But Jesus, through the gift of himself on the cross, is superior to any merely human priest, even the high priest, for he offers the sacrifice of himself and he brings his own blood through the veil of the heavenly temple into the real holy of holies — the one of which the earthly temple is a mere imitation — a model or a replica, but not the real thing. No man, not even the high priest, works like him.
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Which is why, when the disciples show their admiration for the great stone structures of the temple and its surrounding buildings, Jesus declares to them that those stones will tumble to the ground — not one stone will be left standing on another. He is reminding them that this that the earthly temple which they behold there, however beautiful and glorious, is already the third or fourth such house of worship to stand on that spot — the tent and the tabernacle of Moses were replaced by the temple that Solomon built; the Assyrians destroyed that temple, and years later Ezra and Nehemiah repaired it, and then Herod the Great reconstructed it and built most of the grand buildings which the disciples are admiring at that point — the temple that took forty years to build. This temple, this temple of stone, however glorious, and its surrounding precincts, however majestic, are no more an eternal habitation than any other human construction. All of the predecessors to Herod’s Great temple have been replaced, and this one will be too. And all of them — every last one — are built as imitations of the true heavenly temple, which is above.
In this Jesus warns the disciples not to be fooled by imitations, architectural or, as he goes on to say, human. Recall how he said, “Destroy this temple and I will raise it up in three days” — and that in this saying he was referring to the temple of his body, which is the eternal and everlasting temple that sits at the right hand of the Father in the heavenly places. It is not the temple of stone and mortar that is the incarnation of God; it is Jesus Christ.
And just as he applies the prophecy of the raising of the temple to himself, so too he apples the lesson about imitations to himself personally: he assures them that some will come who will try to lead them astray, coming even in his name and even declaring, “I am he!” These false Messiahs will lead many astray, but Jesus warns the disciples to be on their watch. He assures them that say what they might, perform what wonders they will, no man works like him.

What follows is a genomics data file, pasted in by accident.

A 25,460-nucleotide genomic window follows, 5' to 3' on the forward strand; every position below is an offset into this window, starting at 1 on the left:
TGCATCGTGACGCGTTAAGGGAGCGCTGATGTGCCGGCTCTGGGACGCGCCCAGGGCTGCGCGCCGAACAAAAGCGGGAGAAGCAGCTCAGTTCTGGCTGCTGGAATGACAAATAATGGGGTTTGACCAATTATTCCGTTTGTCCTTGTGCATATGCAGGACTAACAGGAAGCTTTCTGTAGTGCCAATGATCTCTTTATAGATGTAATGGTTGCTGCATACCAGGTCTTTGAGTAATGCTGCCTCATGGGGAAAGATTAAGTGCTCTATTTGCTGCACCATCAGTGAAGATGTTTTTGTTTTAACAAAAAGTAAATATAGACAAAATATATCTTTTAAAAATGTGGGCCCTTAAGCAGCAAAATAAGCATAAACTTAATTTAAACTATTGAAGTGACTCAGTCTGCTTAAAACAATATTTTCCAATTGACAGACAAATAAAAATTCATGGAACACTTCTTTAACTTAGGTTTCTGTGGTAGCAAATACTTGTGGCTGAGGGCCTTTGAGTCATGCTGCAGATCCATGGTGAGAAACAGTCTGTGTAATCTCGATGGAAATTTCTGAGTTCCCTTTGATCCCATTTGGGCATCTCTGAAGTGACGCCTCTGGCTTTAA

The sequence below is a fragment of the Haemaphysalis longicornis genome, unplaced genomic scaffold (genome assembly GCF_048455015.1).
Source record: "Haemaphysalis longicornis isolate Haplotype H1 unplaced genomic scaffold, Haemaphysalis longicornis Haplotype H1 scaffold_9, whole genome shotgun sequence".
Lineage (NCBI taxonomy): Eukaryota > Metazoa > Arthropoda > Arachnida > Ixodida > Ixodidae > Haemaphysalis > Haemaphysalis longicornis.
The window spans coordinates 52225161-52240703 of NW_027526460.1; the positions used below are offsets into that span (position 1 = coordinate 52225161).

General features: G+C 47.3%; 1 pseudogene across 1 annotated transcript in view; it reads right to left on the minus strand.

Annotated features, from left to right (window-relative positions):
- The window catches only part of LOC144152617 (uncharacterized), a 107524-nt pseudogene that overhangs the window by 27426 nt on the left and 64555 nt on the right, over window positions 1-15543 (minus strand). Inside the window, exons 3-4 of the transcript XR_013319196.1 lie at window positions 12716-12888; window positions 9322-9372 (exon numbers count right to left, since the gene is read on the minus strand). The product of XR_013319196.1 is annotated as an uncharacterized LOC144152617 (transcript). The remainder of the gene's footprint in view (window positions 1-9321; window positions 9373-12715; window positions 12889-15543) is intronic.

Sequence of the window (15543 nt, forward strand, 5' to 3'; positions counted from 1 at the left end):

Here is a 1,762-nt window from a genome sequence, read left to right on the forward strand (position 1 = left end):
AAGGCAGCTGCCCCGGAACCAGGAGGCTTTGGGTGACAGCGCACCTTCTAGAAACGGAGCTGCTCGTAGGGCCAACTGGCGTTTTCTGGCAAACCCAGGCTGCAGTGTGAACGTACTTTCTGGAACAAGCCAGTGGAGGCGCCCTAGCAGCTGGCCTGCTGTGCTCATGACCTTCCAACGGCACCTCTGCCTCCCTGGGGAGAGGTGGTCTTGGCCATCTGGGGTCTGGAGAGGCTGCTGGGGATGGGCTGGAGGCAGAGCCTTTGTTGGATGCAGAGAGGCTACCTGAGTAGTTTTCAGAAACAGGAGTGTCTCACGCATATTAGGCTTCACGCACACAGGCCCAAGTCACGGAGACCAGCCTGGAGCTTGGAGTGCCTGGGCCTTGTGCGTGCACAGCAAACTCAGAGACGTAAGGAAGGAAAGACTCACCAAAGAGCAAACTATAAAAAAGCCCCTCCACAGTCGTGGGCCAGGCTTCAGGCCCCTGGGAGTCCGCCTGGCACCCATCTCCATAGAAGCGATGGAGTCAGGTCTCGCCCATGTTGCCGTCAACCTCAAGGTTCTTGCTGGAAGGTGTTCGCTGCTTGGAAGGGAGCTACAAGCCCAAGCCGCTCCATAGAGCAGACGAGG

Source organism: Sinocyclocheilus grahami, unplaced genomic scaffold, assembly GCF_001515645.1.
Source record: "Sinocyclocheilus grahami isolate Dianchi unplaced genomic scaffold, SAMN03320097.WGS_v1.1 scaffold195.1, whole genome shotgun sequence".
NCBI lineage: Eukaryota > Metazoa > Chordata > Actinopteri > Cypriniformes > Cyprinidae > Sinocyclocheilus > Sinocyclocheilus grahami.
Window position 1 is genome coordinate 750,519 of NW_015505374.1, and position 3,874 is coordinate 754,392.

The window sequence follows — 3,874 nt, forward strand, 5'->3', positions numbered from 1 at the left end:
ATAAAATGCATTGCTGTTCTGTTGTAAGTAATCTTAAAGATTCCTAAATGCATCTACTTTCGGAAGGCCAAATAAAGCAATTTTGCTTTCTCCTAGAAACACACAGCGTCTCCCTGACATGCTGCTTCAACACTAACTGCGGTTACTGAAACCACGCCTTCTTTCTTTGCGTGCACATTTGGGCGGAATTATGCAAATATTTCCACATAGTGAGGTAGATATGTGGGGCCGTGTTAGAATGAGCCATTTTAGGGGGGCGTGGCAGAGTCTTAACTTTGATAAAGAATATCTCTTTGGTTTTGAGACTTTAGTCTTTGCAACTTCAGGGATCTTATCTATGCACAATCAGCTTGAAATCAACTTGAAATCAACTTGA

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And that is the God’s honest truth. No one works like Jesus. Even the best of us is like Michael, marked as it were with a label that says, “Who is like God — not this one!” Even the noblest and most costly sacrifice is pale and wanting beside the sacrifice of Christ upon the cross — the innocent giving himself on behalf of the guilty, a human being doing in that act what no other human being could do, because only he is Son of God as well as son of man.
But don’t be discouraged in this. each of us still has our ministry to carry out, even as we know that we are not like God and cannot work like him. There is good news in all of these lessons: we don’t have to do what Jesus has done — because he has done it. We get to ride on his coattails, having the confidence to enter the sanctuary by his blood, by the new and living way he opened for us through the curtain, that is, through his flesh, because we are members of his body — so that we can approach the throne of grace with a true heart in full assurance of faith. He who has promised is faithful, for he has accomplished what no one else could do. For us, beloved, for us, who as members of his Body have salvation. Thanks be to God, that no man works like him.+